Hard Rock Atlantic City is betting on a belief that history doesn’t always repeat itself. Representatives for the Boardwalk casino confirmed this week that the resort has entered into an agreement with Unite Here Local 54, the same workers union that led to a standoff with former Trump Taj Mahal owner Carl Icahn, and eventually its closure.
In 2016, Unite Here demanded that Icahn reinstitute health and pension benefits that were legally suspended under the Taj’s bankruptcy proceedings.
The billionaire refused, saying the resort was bleeding millions of dollars a month, and in order to protect the remaining jobs, continued compromise was needed.
A strike that fall led to Icahn shuttering the resort. Hard Rock acquired the property last March for $50 million. President Donald Trump built the casino for $1.2 billion in 1990.
Along with New Jersey natives Jack Morris and Joe Jingoli, Hard Rock is spending upwards of $500 million reimagining the venue into a rock ‘n’ roll-themed resort.
Unite or Divide?
Local 54 President Bob McDevitt went all-in against Carl Icahn, but in the end, his fight led to 2,100 workers being put out of a job.
At the time, the union boss said Icahn chose to “burn the Trump Taj Mahal down,” while the corporate raider said McDevitt “has proven over and over that he has no regard for the truth.” Icahn added that “the best thing that could happen for Atlantic City would be for McDevitt to leave, and I’d happily buy him a one-way plane ticket and pay his moving expenses.”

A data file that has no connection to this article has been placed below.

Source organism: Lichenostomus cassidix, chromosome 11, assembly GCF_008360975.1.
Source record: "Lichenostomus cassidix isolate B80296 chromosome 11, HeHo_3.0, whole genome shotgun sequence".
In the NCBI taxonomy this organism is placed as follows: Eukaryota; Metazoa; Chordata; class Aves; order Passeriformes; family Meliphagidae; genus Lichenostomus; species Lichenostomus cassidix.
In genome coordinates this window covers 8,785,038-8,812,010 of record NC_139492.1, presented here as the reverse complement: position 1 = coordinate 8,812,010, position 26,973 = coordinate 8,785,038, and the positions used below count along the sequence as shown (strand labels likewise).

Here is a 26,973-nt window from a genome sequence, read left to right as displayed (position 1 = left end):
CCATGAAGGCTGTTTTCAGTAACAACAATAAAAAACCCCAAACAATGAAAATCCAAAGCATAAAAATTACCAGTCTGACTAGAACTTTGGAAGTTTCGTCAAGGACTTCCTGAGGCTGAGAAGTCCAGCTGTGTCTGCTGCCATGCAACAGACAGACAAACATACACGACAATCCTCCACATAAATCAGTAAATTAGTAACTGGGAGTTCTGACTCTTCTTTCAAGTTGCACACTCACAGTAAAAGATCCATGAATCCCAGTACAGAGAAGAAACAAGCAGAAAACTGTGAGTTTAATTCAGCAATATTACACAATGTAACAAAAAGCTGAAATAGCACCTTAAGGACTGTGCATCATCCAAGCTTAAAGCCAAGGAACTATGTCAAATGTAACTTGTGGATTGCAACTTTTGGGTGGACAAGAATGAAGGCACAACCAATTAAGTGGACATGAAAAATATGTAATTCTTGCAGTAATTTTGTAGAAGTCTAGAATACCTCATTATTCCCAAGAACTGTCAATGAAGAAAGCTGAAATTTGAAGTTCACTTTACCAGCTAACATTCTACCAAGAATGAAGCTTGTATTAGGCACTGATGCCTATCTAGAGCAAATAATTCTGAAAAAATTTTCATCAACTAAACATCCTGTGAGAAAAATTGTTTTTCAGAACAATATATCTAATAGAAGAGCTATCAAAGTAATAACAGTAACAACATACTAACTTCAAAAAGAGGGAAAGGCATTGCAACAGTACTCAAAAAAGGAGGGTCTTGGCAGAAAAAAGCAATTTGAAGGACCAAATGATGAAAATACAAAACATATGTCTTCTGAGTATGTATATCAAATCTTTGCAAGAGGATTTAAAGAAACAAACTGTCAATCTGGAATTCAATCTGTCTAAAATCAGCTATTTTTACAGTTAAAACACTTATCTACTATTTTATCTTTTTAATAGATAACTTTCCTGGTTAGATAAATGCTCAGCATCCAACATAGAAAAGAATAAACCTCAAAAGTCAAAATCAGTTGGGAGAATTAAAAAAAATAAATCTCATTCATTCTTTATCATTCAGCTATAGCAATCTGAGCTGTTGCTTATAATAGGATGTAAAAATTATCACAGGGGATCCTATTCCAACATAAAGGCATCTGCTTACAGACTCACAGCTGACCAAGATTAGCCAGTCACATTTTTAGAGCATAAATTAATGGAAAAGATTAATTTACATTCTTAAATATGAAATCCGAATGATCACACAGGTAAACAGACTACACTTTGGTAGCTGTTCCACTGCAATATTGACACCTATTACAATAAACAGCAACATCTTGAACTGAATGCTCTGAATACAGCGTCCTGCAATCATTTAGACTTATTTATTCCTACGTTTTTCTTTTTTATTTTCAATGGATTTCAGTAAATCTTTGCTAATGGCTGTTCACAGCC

McDevitt is still in Atlantic City, as is Icahn through his ownership of the Tropicana. Hard Rock, apparently unfazed by the messy split between Unite Here and the Taj Mahal, is ready to welcome back the union.
Hard Rock Atlantic City President Matt Harkness said if the majority of employees at the resort become Unite Here Local 54 members, the company will negotiate with the union and afford it representational rights in the bargaining process.
That’s music to McDevitt’s ears.
“Dealing with the management of Hard Rock has been an absolute pleasure so far,” the union leader told the Press of Atlantic City. “They understand how the Atlantic City market works.”
Hard Rock and nearby Ocean Resort, the latter being the closed $2.4 billion Revel, are looking to hire 6,000 permanent workers ahead of their 2018 openings. But there might not be enough qualified applicants to fulfill the positions.
McDevitt said recently that Atlantic City’s job market is the tightest he has ever seen.
“A lot of people pulled up their stakes and left. Young people are not staying around. They don’t see a ton of opportunity,” McDevitt explained.
Last month, Hard Rock invited former Taj Mahal employees to begin applying for positions. Harkness said of the invitation-only hiring event, “There’s institutional knowledge that comes from having worked here before. That’s very valuable to us.”